Saturday, 27 September 2014


One of the striking things about Inferno - which, at only the fourth story, concludes this first season of the new Doctor - is that unlike the other three, it doesn't obviously rip off (or rather, homage) anything from Nigel Kneale's Quatermass serials. It's also remarkable for being quite unlike the Doctor Who of previous seasons, and what was to come. It's a fascinating story that rewards re-viewing.

Okay, so there is an initial family resemblance to the TV work of Nigel Kneale, and particularly his famous creation, the rather Doctorish Professor Quatermass. We're in another sinister industrial unit, and we're digging into the surface of the Earth. It's almost a reimagining of The Quatermass Experiment, heading in the opposite direction - trespassing beyond human experience, uncovering a violent potential in ourselves.

And at this point, whilst it would require a heavy rewrite, this could have been made with Patrick Troughton's Doctor. The green ooze that possesses and transforms men into monsters is not a million miles away from the stinky seaweed that did similar stuff in Fury from the Deep. It would actually feel quite derivative if this was Patrick Troughton poking about in machinery and arguing with the base's hotheaded boss.

But Inferno takes things in an entirely new direction for Doctor Who. It is closest in genre to the dreamlike tales of the Celestial Toyroom or the Land of Storybook Characters that the 1960s toyed with so memorably. Here is the programme's cosy set-up (only four stories in, albeit over twenty actual episodes) inverted. The Inferno disaster itself becomes almost secondary to the actual story. You could easily substitute the events of Spearhead or Silurians here. It's a nightmare world.

You couldn't tell this story with the Second Doctor, Jamie and Zoe - or rather, you could, just about (evil Jamie, evil Zoe) but it would have about as much substance as a toot on a recorder. Liz and the Brigadier belong to 'our' world, and that they are different tells us, immediately, how different this other world is and how high the stakes. It's more fun - more exciting - and there is more potential in our understanding of those characters, even if we fans can get more from our speculations than the writer gives us in dialogue, the emphasis being more on drama than psychology.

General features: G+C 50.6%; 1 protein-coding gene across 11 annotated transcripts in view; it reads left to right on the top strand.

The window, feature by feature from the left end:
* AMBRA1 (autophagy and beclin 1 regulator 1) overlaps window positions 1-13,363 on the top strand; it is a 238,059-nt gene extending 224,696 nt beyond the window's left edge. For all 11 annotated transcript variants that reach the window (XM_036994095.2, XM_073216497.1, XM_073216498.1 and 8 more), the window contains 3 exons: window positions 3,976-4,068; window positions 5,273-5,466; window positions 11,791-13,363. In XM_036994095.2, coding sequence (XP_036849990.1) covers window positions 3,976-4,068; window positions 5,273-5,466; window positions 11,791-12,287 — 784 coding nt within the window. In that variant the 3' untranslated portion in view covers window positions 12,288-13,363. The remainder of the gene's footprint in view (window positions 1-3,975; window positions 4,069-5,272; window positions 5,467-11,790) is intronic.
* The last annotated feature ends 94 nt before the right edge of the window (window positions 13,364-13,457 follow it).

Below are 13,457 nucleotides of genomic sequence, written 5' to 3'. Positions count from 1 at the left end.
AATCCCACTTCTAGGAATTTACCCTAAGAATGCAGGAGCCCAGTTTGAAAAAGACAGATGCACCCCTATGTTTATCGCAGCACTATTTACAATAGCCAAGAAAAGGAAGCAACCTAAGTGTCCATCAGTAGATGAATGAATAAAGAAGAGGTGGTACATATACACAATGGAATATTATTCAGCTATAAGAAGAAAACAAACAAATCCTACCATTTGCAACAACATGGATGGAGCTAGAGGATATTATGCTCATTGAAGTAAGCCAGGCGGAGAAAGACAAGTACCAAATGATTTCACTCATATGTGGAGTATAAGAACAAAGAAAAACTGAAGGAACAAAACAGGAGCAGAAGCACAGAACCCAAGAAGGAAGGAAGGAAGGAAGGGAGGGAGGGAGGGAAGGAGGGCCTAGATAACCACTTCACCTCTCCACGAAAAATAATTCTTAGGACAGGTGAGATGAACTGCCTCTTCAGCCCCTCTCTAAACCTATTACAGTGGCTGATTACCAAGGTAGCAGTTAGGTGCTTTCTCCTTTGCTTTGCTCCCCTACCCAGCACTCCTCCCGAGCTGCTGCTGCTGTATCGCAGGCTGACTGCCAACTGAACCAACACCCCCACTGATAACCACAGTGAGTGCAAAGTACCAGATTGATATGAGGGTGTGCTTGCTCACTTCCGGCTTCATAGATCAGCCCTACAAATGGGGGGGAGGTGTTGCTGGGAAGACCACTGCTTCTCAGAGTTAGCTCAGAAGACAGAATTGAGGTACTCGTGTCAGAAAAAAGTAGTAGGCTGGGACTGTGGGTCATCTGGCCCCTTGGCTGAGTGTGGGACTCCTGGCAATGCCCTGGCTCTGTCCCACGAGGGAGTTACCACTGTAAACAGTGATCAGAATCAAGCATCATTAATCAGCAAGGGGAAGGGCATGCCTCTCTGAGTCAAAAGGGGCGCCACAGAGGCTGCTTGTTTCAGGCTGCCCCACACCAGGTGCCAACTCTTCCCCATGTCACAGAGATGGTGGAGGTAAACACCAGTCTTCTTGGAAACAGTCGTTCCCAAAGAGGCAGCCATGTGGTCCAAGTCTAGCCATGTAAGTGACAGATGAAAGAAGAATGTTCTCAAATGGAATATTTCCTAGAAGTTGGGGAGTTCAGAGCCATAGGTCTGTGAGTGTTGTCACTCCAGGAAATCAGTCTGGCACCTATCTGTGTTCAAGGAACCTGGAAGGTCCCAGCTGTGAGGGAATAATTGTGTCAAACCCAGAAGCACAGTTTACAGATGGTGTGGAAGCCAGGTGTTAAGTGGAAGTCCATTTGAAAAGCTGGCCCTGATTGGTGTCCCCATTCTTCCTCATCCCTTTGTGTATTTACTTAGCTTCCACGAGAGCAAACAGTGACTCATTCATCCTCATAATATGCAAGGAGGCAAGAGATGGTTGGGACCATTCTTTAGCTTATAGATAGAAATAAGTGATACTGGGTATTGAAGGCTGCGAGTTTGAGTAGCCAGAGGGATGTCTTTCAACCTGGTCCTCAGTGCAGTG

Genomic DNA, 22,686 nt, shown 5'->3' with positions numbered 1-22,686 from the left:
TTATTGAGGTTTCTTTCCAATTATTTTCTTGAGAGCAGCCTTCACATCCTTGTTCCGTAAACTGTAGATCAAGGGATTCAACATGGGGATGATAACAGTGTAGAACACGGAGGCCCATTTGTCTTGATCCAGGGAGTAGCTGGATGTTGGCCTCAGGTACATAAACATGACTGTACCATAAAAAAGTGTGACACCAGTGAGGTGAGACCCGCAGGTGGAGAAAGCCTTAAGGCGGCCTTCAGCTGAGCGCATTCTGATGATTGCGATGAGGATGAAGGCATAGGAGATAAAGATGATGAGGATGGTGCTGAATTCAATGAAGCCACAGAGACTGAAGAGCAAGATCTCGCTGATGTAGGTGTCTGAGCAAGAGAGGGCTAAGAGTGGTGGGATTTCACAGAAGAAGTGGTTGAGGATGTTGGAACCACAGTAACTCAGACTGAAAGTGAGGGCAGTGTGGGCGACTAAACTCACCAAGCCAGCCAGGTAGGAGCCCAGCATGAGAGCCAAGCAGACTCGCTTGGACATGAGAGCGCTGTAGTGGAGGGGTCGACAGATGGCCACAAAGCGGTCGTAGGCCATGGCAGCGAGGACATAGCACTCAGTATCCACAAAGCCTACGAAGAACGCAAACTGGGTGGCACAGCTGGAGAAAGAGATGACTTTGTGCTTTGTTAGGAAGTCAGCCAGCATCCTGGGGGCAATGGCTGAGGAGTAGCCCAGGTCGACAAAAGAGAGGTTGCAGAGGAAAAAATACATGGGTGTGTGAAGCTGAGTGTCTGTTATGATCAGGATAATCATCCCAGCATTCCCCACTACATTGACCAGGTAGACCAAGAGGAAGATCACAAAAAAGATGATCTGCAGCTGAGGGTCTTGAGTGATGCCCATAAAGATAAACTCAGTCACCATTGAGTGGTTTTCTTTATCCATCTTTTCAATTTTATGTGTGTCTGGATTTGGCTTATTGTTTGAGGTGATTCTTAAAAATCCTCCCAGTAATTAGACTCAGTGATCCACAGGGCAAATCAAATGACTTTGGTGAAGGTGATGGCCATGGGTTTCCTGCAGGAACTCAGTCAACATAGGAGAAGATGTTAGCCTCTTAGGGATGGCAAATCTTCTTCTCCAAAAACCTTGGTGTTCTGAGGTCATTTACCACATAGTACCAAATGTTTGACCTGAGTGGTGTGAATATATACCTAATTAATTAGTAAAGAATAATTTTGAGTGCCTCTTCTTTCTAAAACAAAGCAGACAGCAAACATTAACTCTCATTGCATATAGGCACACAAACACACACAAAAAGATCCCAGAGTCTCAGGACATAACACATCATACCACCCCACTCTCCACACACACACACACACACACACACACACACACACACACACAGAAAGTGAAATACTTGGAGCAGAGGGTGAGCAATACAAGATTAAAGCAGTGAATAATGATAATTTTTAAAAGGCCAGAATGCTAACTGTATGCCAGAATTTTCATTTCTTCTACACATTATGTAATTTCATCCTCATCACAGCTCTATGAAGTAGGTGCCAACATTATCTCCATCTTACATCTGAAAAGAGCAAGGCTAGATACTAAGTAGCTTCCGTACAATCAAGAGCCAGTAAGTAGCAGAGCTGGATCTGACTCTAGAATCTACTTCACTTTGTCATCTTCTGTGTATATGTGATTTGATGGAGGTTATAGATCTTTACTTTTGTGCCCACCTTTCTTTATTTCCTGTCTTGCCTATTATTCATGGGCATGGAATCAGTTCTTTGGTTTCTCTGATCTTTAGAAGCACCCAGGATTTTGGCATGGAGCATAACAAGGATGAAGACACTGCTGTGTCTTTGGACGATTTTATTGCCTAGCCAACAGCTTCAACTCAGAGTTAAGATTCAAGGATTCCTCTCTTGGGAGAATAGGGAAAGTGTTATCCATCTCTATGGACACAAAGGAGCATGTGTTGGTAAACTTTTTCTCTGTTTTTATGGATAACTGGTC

It's the new Doctor's first Tardis trip, and it takes us somewhere more alien than Dulkis, to his biggest challenge in a long time - alone and friendless, with no handy gizmos, no means of escape or even shelter (how different it would be if the whole Tardis had transported him), trying to win the trust of a paranoid people. The most shocking thing is that he succeeds, but also fails, horribly - escaping with his life but no-one else's. I'm watching The Mind of Evil this week, and there's a subtle allusion to Inferno, the Doctor describing a fiery apocalypse as a memory that still haunts him.

Jon Pertwee's Doctor is less mercurial than his predecessor. Having to defend himself in that kangaroo court seems to have hardened his character - he's loud, flamboyant, outspoken, angry. He no longer sneaks about in the background or covers genius with bluster. But in this season, we've seen him new facets of his character that are compelling. Put through several ordeals, he remains eminently himself, a loud voice in favour of peace. This story alone stretches Pertwee's performance: he's a stellar leading man, and he makes the Doctor a vital, convincing character.

It's strange - looking back from the vantage point of Season 8 - seeing what a strong character Season 7, necessary for a 'dark mirror' story like this. It's telling stories its previous era never could, or never tried to. It's ignoring all the easy choices - Daleks, Cybermen, Yeti. Inferno demonstrates how many elements it can draw into one story - and make work: the Doctor's role at UNIT but also his desperate longing for escape, his sense of our world as home, the scale of the threats he can predict, his limited powers, and what our world is like without him.

And a last word should go to Caroline John, who leaves us on a laugh - a laugh at the Brigadier (after telling him, 'I don't quite care for your tone!') and the Doctor (who she has watched take his opportunity and fly away from our world in his mysterious Tardis, or did he die?). She's an amazing performer and I've loved her portrayal of Liz. One more season of this team would have been wonderful - going into the strange relationships of the characters, in these lovely long, slow, wintry stories of folk horror and our fragile planet. And more Liz Shaw, and Liz in space, and Liz saying goodbye. It's a credit to these four marvellous stories that they leave us wanting more.